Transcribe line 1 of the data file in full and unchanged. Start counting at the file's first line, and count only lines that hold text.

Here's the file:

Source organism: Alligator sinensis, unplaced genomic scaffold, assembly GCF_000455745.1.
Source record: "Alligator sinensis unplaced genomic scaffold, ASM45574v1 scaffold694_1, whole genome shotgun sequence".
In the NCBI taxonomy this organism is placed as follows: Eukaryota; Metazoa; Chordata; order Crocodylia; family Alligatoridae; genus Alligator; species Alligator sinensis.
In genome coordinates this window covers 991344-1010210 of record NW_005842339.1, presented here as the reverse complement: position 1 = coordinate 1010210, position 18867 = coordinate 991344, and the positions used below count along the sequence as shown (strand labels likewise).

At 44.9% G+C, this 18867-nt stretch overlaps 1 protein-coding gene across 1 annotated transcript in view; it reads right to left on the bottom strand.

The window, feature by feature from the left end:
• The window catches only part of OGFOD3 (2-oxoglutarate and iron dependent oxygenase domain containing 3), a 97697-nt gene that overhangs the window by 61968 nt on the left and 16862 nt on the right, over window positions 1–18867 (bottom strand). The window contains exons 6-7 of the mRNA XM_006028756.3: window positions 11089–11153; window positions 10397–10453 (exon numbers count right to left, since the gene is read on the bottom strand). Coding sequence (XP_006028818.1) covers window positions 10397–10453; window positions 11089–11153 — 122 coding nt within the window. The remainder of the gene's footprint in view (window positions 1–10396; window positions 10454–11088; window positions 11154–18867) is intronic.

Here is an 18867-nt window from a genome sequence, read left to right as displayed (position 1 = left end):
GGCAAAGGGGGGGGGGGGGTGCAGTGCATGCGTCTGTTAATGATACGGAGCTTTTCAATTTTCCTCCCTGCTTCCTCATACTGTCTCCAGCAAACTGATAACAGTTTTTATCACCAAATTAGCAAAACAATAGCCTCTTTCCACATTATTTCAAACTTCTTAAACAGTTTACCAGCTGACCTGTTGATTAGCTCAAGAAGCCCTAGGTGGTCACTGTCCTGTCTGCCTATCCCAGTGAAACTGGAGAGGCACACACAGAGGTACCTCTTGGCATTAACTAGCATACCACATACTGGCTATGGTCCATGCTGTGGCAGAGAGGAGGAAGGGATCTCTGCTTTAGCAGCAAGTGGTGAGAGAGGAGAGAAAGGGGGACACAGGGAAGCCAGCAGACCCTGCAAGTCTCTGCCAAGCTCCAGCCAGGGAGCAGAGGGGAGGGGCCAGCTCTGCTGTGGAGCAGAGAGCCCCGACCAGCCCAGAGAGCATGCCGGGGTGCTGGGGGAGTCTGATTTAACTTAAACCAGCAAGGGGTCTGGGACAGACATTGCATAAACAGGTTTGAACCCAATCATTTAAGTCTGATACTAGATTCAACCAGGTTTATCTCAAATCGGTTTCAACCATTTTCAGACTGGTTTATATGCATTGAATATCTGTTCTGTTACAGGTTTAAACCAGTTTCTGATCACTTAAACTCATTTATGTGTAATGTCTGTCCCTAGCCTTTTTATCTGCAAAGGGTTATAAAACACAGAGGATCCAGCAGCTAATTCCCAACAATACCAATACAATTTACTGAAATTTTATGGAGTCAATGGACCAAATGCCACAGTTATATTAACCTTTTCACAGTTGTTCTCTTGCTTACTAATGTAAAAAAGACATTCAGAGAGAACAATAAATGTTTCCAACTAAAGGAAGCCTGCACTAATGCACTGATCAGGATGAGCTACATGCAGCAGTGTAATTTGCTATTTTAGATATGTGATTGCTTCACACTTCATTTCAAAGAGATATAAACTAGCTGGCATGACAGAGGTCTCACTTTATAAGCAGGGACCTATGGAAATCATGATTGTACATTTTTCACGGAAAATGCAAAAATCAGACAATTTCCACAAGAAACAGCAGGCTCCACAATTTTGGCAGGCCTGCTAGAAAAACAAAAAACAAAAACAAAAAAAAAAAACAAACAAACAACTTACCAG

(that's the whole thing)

Source organism: Alligator sinensis, unplaced genomic scaffold, assembly GCF_000455745.1.